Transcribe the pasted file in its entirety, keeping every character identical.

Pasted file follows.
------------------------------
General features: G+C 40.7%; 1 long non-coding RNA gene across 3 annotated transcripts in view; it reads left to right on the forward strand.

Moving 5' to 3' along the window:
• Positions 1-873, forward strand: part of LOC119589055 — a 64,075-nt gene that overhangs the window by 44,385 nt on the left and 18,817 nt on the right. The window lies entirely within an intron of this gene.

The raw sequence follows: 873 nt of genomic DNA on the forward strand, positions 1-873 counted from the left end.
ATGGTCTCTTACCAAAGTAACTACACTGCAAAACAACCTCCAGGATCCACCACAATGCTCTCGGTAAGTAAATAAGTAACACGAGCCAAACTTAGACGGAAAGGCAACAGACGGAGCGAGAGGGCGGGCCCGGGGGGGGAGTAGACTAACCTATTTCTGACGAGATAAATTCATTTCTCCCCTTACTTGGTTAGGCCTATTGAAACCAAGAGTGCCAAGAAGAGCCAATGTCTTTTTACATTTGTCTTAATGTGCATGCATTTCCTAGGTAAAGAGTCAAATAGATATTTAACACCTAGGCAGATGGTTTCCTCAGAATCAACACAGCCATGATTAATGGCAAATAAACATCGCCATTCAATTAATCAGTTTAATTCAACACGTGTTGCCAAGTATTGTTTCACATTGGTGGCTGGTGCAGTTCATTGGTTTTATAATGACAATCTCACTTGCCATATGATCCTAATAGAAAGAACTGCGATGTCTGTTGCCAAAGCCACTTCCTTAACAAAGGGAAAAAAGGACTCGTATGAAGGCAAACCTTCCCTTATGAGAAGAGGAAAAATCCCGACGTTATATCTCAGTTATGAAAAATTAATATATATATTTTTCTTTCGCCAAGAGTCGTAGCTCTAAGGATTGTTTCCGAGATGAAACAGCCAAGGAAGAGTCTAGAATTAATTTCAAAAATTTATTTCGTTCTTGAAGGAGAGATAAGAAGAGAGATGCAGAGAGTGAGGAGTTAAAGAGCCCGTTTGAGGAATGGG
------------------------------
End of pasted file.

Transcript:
General features: G+C 40.7%; 1 long non-coding RNA gene across 3 annotated transcripts in view; it reads left to right on the forward strand.

Moving 5' to 3' along the window:
• Positions 1-873, forward strand: part of LOC119589055 — a 64,075-nt gene that overhangs the window by 44,385 nt on the left and 18,817 nt on the right. The window lies entirely within an intron of this gene.

The raw sequence follows: 873 nt of genomic DNA on the forward strand, positions 1-873 counted from the left end.
ATGGTCTCTTACCAAAGTAACTACACTGCAAAACAACCTCCAGGATCCACCACAATGCTCTCGGTAAGTAAATAAGTAACACGAGCCAAACTTAGACGGAAAGGCAACAGACGGAGCGAGAGGGCGGGCCCGGGGGGGGAGTAGACTAACCTATTTCTGACGAGATAAATTCATTTCTCCCCTTACTTGGTTAGGCCTATTGAAACCAAGAGTGCCAAGAAGAGCCAATGTCTTTTTACATTTGTCTTAATGTGCATGCATTTCCTAGGTAAAGAGTCAAATAGATATTTAACACCTAGGCAGATGGTTTCCTCAGAATCAACACAGCCATGATTAATGGCAAATAAACATCGCCATTCAATTAATCAGTTTAATTCAACACGTGTTGCCAAGTATTGTTTCACATTGGTGGCTGGTGCAGTTCATTGGTTTTATAATGACAATCTCACTTGCCATATGATCCTAATAGAAAGAACTGCGATGTCTGTTGCCAAAGCCACTTCCTTAACAAAGGGAAAAAAGGACTCGTATGAAGGCAAACCTTCCCTTATGAGAAGAGGAAAAATCCCGACGTTATATCTCAGTTATGAAAAATTAATATATATATTTTTCTTTCGCCAAGAGTCGTAGCTCTAAGGATTGTTTCCGAGATGAAACAGCCAAGGAAGAGTCTAGAATTAATTTCAAAAATTTATTTCGTTCTTGAAGGAGAGATAAGAAGAGAGATGCAGAGAGTGAGGAGTTAAAGAGCCCGTTTGAGGAATGGG